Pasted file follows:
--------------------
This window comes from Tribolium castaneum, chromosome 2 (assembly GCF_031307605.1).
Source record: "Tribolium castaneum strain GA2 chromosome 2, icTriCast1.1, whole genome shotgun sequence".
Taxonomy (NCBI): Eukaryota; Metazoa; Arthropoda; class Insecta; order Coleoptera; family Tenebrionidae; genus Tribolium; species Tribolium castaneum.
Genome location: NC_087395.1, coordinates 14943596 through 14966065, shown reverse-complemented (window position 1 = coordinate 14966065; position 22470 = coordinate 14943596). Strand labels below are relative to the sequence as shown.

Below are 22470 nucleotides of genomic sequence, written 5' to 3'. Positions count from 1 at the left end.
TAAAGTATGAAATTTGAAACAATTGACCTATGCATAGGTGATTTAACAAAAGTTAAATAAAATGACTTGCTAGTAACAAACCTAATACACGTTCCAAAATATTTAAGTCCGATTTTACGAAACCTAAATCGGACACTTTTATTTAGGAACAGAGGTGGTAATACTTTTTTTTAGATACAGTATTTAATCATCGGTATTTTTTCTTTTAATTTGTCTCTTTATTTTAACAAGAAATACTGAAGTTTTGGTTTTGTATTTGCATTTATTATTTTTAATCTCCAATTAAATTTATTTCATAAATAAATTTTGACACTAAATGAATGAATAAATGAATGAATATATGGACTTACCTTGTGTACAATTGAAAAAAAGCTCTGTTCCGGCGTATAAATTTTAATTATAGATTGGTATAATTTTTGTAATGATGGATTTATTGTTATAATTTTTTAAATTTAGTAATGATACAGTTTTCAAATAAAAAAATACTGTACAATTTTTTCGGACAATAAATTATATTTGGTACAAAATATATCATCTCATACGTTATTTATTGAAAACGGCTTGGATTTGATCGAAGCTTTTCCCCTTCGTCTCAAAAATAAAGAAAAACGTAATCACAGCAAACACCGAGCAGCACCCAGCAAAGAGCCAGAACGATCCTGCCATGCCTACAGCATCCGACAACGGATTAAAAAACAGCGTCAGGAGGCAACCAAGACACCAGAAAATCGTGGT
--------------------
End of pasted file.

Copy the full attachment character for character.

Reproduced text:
This window comes from Tribolium castaneum, chromosome 2 (assembly GCF_031307605.1).
Source record: "Tribolium castaneum strain GA2 chromosome 2, icTriCast1.1, whole genome shotgun sequence".
Taxonomy (NCBI): Eukaryota; Metazoa; Arthropoda; class Insecta; order Coleoptera; family Tenebrionidae; genus Tribolium; species Tribolium castaneum.
Genome location: NC_087395.1, coordinates 14943596 through 14966065, shown reverse-complemented (window position 1 = coordinate 14966065; position 22470 = coordinate 14943596). Strand labels below are relative to the sequence as shown.

Below are 22470 nucleotides of genomic sequence, written 5' to 3'. Positions count from 1 at the left end.
TAAAGTATGAAATTTGAAACAATTGACCTATGCATAGGTGATTTAACAAAAGTTAAATAAAATGACTTGCTAGTAACAAACCTAATACACGTTCCAAAATATTTAAGTCCGATTTTACGAAACCTAAATCGGACACTTTTATTTAGGAACAGAGGTGGTAATACTTTTTTTTAGATACAGTATTTAATCATCGGTATTTTTTCTTTTAATTTGTCTCTTTATTTTAACAAGAAATACTGAAGTTTTGGTTTTGTATTTGCATTTATTATTTTTAATCTCCAATTAAATTTATTTCATAAATAAATTTTGACACTAAATGAATGAATAAATGAATGAATATATGGACTTACCTTGTGTACAATTGAAAAAAAGCTCTGTTCCGGCGTATAAATTTTAATTATAGATTGGTATAATTTTTGTAATGATGGATTTATTGTTATAATTTTTTAAATTTAGTAATGATACAGTTTTCAAATAAAAAAATACTGTACAATTTTTTCGGACAATAAATTATATTTGGTACAAAATATATCATCTCATACGTTATTTATTGAAAACGGCTTGGATTTGATCGAAGCTTTTCCCCTTCGTCTCAAAAATAAAGAAAAACGTAATCACAGCAAACACCGAGCAGCACCCAGCAAAGAGCCAGAACGATCCTGCCATGCCTACAGCATCCGACAACGGATTAAAAAACAGCGTCAGGAGGCAACCAAGACACCAGAAAATCGTGGT